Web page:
Tuesday, March 1, 2011

Nunc dimittus

Can you have a mentor that you only interacted with for a brief part of your life?  A person who was huge for about 3 years or so, who you had a personal connection with but then basically related to only via his/her writings, public interviews, etc...?

This morning I saw the news that the Rev. Professor Peter Gomes had joined the Church Triumphant (for those not in "the know", that is church speak for died) on Monday.  Only a week ago I learned from my dad (via David Gergen, long story) that Gomes had suffered a stroke...and then this morning, through Facebook, I saw the article that he was gone.

My sense of loss at his death is palpable.  Although I hadn't corresponded with him in years and the last time I was in his presence was at Luther Seminary, where he was visiting and preaching and I was honored to his assisting minister, the knowledge that he was there made the world a bit more stable for me.

In my mind I immediately thought of the scene from A Few Good Men where Kaffee confronts Jessep about his leadership, and Jessep replies that "You need me on that wall!"  I needed Peter Gomes on that wall.  I needed to know that he was thinking, writing, preaching and leading that community at Harvard.

I needed to know that someday another 18 year old freshman, scared, lonely and far from home.  Lost in his own self doubt and academic failure could hear the bells of Memorial Church ring on a Sunday morning and if he or she bothered to stroll the 100 yards from bed to pew, would be both comforted and challenged by the proclamation of a God who loved them and expected them to do something with their life.  That they were blessed to be a blessing and that if they could understand their place in the history of the school they might recognize that God is still the center of Harvard as God has been since 1636. Whether those within or without who could call us Godless, recognized it.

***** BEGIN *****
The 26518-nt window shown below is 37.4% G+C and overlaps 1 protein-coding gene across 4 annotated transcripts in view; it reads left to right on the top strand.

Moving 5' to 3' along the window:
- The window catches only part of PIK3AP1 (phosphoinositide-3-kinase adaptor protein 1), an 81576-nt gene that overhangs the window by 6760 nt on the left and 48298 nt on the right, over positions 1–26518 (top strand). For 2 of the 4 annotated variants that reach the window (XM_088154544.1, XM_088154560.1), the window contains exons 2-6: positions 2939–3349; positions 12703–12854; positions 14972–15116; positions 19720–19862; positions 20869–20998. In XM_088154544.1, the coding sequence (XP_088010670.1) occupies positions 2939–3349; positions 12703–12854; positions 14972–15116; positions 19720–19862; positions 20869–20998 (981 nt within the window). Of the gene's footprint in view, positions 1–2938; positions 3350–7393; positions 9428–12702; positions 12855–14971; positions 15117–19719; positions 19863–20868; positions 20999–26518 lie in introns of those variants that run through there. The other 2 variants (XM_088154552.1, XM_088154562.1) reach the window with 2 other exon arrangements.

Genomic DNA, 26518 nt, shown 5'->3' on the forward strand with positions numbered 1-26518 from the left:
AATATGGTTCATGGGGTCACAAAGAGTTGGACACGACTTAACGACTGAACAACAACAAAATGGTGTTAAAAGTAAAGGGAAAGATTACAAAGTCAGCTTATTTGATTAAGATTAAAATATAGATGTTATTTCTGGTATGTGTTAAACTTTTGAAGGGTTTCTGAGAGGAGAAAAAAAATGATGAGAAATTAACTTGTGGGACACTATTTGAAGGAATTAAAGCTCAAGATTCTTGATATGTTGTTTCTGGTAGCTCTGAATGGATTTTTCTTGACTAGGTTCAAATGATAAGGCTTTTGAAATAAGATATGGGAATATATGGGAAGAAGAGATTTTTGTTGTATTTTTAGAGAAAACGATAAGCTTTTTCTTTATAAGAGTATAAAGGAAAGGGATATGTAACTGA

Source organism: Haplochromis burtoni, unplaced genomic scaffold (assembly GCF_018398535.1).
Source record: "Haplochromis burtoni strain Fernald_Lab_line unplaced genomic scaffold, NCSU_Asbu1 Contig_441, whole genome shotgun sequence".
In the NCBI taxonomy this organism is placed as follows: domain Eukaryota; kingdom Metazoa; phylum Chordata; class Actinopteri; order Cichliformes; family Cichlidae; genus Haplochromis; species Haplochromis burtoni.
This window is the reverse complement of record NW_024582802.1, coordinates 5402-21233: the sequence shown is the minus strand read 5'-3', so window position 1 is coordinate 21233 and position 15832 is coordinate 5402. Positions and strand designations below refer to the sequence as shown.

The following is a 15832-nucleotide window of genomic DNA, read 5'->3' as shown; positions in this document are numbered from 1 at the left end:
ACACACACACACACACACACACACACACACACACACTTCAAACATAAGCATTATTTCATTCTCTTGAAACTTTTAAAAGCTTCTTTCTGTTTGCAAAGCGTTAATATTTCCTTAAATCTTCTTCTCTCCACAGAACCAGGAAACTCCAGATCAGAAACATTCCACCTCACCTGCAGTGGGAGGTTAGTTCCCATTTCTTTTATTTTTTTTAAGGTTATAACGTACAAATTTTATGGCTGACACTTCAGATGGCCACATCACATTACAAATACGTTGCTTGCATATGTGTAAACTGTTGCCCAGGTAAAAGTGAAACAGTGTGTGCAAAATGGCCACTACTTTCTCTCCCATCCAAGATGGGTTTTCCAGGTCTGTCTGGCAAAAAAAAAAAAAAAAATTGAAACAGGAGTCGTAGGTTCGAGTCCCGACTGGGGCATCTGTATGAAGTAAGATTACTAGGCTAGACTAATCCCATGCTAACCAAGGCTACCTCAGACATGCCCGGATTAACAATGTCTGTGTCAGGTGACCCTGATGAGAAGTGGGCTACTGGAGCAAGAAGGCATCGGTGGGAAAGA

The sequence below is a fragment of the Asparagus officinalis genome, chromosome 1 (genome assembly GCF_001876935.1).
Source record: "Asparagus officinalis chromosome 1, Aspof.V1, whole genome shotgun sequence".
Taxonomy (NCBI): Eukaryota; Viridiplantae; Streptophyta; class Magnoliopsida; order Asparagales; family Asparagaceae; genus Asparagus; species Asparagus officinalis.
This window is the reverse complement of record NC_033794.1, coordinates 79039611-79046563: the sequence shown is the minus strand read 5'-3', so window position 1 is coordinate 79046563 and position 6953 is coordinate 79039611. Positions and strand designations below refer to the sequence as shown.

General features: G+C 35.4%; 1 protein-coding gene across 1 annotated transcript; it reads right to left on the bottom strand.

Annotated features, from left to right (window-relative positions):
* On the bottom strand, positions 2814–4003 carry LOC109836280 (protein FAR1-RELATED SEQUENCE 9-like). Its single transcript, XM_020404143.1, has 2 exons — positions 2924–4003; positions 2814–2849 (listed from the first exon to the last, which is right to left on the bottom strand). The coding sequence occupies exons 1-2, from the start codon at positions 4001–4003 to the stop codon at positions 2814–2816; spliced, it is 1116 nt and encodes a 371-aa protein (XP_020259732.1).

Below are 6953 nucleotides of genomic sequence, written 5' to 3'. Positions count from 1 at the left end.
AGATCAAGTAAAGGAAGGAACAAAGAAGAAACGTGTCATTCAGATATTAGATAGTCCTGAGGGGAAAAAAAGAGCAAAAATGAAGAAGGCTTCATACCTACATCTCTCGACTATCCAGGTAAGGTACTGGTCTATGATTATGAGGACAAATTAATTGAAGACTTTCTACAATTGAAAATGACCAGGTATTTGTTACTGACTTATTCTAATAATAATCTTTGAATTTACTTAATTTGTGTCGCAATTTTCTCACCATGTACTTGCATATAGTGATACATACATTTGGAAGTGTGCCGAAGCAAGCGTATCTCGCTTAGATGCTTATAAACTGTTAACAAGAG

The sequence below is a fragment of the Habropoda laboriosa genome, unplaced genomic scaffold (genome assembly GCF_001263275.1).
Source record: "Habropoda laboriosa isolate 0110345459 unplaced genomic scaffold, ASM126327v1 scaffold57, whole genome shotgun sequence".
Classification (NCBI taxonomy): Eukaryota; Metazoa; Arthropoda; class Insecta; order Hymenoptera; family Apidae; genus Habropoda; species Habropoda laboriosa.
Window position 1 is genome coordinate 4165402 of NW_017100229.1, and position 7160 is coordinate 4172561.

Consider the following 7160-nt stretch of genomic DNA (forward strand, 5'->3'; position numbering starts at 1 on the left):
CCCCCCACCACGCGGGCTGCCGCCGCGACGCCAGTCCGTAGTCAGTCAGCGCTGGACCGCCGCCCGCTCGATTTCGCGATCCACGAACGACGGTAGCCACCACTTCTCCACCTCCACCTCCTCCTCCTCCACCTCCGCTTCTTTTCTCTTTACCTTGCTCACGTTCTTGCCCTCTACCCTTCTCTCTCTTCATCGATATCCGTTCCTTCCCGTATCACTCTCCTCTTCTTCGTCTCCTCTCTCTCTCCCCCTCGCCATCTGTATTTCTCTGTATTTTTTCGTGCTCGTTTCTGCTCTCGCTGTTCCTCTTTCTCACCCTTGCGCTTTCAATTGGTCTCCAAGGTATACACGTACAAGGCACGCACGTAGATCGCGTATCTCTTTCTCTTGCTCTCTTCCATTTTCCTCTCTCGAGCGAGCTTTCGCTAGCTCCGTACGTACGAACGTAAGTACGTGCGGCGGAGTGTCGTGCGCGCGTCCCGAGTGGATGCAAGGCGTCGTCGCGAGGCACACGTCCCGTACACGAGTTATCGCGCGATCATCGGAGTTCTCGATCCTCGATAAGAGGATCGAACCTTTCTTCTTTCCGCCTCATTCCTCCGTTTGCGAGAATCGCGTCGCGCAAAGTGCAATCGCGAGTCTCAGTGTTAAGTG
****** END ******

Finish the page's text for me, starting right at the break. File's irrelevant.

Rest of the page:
Almost two years ago I was asked to preside (presumably being one of the only clergymen of my class) at the memorial service for our 10th Class Reunion.  I wrote a little reflection for the day and thought about sending it to Gomes, but never did.  Probably out of self doubt again, wondering would he think it silly or trite?  

Perhaps, and he was not one to mince words or critique.  But I centered my reflection on a memorial that stands in his beloved Memorial Church to the Harvard students who died fighting for Germany in the first world war.  A memorial that has always meant a great deal to me (maybe because I am Lutheran) as it acknowledged that those who came to Harvard came from many places and with many allegiances.  We were drawn for many reasons and cut from different clothes but ultimately were united by our bond of being a part of our University.  So Peter, we remember you, and we give thanks for you as we give thanks for those that have gone before and we trust that another will come to lead in your absence.


Peter Gomes was cut from a different cloth, but today I give thanks that one more of the 10,000 claimed victory today.

1 comment:

  1. I can feel and hear the grief in your writing! I'm glad that you can say that you knew and were affected by this man. And small words though they be, I am truly sorry for your loss in his death, but I am more sorry for the loss to the community of faith.